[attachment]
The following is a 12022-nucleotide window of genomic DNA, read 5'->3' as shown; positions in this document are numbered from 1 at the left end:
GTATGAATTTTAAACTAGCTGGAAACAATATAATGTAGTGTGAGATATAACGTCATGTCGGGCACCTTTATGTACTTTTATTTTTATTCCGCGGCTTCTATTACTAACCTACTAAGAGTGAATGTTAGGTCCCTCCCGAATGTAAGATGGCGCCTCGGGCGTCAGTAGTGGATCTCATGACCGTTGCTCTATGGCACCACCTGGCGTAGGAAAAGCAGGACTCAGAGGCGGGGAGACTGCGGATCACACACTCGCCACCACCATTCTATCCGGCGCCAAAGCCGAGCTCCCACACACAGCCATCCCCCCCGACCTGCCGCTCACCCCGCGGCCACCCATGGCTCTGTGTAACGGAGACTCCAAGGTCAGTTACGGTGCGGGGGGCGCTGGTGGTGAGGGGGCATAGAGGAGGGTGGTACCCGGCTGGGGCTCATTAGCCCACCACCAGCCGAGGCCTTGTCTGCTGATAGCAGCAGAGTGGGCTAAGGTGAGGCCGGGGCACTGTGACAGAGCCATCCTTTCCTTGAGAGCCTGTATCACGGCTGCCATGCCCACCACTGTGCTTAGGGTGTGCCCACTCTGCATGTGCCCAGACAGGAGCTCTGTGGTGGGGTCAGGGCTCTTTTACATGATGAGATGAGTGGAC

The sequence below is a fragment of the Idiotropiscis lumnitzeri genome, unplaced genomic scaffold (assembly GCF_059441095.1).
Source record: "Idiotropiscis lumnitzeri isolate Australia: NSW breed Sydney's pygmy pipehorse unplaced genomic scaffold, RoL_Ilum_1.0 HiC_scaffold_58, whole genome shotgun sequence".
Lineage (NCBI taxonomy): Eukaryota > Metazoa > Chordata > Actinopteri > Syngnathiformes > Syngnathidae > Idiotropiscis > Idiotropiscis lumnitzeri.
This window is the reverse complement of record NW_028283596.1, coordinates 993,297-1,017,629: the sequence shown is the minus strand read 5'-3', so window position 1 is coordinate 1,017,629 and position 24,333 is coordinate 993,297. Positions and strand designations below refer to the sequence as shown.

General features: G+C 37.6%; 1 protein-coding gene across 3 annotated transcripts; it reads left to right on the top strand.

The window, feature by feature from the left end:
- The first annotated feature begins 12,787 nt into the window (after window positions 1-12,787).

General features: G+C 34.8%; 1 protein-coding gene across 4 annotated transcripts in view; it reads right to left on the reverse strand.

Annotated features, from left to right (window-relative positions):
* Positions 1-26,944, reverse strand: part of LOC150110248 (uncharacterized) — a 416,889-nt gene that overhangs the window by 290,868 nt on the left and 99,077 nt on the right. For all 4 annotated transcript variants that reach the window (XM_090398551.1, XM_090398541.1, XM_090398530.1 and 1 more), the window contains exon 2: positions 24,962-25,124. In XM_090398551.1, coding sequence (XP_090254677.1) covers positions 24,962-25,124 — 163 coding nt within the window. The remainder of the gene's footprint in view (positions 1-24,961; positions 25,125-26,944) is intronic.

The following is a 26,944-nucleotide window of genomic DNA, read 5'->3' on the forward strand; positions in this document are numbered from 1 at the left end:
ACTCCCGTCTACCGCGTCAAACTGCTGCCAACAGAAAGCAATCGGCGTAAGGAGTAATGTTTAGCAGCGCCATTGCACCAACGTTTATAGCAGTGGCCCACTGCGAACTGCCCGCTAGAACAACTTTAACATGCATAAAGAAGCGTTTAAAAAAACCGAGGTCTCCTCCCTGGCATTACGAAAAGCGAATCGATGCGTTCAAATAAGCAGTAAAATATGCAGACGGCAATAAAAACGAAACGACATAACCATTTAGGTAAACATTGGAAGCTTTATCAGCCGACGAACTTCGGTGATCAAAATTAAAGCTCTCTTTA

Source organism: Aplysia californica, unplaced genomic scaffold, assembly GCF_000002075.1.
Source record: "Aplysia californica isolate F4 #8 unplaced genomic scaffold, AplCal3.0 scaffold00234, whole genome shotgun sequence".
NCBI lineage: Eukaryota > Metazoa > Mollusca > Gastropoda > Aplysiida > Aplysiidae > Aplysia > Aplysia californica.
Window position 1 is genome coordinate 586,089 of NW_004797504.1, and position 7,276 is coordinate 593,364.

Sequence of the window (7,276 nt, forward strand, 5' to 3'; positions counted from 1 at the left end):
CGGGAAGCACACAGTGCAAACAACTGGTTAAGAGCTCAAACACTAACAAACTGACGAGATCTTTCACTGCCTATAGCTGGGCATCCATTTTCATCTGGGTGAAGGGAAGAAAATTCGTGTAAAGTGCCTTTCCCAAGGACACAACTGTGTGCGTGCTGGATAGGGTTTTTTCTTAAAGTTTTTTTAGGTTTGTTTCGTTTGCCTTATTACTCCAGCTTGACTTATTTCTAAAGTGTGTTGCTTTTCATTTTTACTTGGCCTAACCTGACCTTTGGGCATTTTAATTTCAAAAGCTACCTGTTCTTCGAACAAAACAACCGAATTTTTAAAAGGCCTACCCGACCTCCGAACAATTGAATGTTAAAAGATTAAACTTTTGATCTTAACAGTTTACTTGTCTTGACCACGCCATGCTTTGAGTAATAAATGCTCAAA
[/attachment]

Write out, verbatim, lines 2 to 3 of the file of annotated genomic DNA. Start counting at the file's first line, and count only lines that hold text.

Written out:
GTATGAATTTTAAACTAGCTGGAAACAATATAATGTAGTGTGAGATATAACGTCATGTCGGGCACCTTTATGTACTTTTATTTTTATTCCGCGGCTTCTATTACTAACCTACTAAGAGTGAATGTTAGGTCCCTCCCGAATGTAAGATGGCGCCTCGGGCGTCAGTAGTGGATCTCATGACCGTTGCTCTATGGCACCACCTGGCGTAGGAAAAGCAGGACTCAGAGGCGGGGAGACTGCGGATCACACACTCGCCACCACCATTCTATCCGGCGCCAAAGCCGAGCTCCCACACACAGCCATCCCCCCCGACCTGCCGCTCACCCCGCGGCCACCCATGGCTCTGTGTAACGGAGACTCCAAGGTCAGTTACGGTGCGGGGGGCGCTGGTGGTGAGGGGGCATAGAGGAGGGTGGTACCCGGCTGGGGCTCATTAGCCCACCACCAGCCGAGGCCTTGTCTGCTGATAGCAGCAGAGTGGGCTAAGGTGAGGCCGGGGCACTGTGACAGAGCCATCCTTTCCTTGAGAGCCTGTATCACGGCTGCCATGCCCACCACTGTGCTTAGGGTGTGCCCACTCTGCATGTGCCCAGACAGGAGCTCTGTGGTGGGGTCAGGGCTCTTTTACATGATGAGATGAGTGGAC

The sequence below is a fragment of the Idiotropiscis lumnitzeri genome, unplaced genomic scaffold (assembly GCF_059441095.1).